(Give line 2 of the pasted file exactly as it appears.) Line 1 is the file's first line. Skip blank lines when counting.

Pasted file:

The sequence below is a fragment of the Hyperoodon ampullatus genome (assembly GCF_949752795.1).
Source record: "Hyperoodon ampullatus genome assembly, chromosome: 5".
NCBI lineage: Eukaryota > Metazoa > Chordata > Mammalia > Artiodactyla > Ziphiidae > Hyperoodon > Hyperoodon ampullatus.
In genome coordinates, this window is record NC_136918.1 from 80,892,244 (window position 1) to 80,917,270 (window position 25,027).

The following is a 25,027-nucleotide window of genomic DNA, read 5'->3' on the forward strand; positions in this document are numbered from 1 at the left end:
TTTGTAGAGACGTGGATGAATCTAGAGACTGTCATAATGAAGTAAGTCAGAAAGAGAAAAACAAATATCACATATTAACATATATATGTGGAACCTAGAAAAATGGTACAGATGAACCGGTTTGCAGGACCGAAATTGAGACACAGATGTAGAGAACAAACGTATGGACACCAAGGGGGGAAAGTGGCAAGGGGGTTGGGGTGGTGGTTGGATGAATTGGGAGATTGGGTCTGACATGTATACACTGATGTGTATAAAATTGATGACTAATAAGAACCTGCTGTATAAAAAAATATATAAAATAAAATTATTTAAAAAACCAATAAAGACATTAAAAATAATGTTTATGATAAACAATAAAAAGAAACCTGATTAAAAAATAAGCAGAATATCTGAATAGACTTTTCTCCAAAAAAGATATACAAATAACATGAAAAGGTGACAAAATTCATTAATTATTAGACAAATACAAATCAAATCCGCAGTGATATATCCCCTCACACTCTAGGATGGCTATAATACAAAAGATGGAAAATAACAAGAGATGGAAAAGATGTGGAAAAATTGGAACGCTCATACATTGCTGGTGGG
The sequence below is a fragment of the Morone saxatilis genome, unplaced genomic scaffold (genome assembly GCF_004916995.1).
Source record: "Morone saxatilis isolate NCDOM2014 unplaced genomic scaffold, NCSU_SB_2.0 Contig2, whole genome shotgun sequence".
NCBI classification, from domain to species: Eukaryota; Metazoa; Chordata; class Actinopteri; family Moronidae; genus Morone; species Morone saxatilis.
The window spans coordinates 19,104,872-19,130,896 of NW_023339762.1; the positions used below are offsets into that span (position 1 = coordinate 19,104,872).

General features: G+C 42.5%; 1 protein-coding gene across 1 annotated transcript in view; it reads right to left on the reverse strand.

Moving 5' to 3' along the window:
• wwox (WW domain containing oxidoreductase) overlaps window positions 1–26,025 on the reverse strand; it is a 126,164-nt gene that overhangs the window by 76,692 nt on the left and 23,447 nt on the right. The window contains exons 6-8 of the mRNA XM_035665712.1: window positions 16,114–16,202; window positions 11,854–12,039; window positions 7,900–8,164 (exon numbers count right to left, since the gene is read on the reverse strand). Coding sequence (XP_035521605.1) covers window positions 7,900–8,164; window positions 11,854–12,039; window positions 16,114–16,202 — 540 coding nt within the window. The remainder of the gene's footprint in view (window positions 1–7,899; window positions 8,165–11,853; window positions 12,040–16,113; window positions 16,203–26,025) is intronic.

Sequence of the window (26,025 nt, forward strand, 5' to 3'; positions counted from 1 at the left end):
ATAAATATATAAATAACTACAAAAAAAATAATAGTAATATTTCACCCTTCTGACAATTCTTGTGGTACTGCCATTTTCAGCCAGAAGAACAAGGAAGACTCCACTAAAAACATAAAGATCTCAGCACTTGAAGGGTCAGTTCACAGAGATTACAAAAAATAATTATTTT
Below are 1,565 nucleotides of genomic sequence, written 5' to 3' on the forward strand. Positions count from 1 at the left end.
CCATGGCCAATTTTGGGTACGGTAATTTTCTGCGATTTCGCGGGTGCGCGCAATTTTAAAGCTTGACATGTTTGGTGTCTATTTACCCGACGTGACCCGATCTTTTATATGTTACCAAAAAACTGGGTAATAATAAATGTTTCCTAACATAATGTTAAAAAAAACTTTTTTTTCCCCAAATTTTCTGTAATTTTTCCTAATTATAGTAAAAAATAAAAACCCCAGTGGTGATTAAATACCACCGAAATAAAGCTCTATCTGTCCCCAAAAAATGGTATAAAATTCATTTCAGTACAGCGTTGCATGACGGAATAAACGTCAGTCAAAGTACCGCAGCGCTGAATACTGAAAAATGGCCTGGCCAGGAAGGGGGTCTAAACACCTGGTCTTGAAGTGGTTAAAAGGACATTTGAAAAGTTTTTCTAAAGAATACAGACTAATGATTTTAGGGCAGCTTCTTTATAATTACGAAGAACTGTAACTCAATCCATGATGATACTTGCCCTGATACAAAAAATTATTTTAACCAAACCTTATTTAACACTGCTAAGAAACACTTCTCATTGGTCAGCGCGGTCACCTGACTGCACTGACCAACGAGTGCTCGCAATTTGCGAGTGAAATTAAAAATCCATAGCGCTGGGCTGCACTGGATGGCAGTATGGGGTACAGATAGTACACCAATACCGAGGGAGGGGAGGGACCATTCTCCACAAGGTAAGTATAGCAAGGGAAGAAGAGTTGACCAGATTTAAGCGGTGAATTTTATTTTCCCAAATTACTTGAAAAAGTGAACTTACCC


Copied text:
Source record: "Hyperoodon ampullatus genome assembly, chromosome: 5".